Geotourism’s issues and challenges
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Tourism has increased by more than 100 per cent between 1990 and 2000 in the world’s ‘hotspots’ – regions richest in species and facing extreme threats – according to a biodiversity report released by Conservation International (CI) and the United Nations Environment Programme (UNEP). Tourism and Biodiversity: Mapping Tourism’s Global Footprint is the most comprehensive study of its kind focusing on the impacts of tourism on biological diversity (Christ et al., 2003). Biodiversity hotspots have seen tourism increase by over 100 per cent between 1990 and 2000. In particular, in certain areas the growth has been staggering. Over the past decade, tourism has increased by more than 2000 per cent in both Laos and Cambodia, nearly 500 per cent in South Africa, over 300 per cent in the countries of Brazil, Nicaragua and El Salvador, and 128 per cent in the Dominican Republic.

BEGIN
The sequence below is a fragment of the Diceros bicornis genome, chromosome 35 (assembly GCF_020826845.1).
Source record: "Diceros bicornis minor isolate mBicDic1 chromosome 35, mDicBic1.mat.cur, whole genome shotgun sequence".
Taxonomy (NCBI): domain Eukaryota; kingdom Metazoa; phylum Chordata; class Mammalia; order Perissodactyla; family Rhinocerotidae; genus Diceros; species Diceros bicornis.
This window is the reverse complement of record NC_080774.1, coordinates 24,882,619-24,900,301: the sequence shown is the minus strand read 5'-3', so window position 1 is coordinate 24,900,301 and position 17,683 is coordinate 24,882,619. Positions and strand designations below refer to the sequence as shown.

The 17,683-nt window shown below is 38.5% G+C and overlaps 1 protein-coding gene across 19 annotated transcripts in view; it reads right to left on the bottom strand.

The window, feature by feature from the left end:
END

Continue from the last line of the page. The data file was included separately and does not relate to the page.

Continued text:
|Publication Type:||Book Chapter|
|Murdoch Affiliation:||School of Environmental Science|
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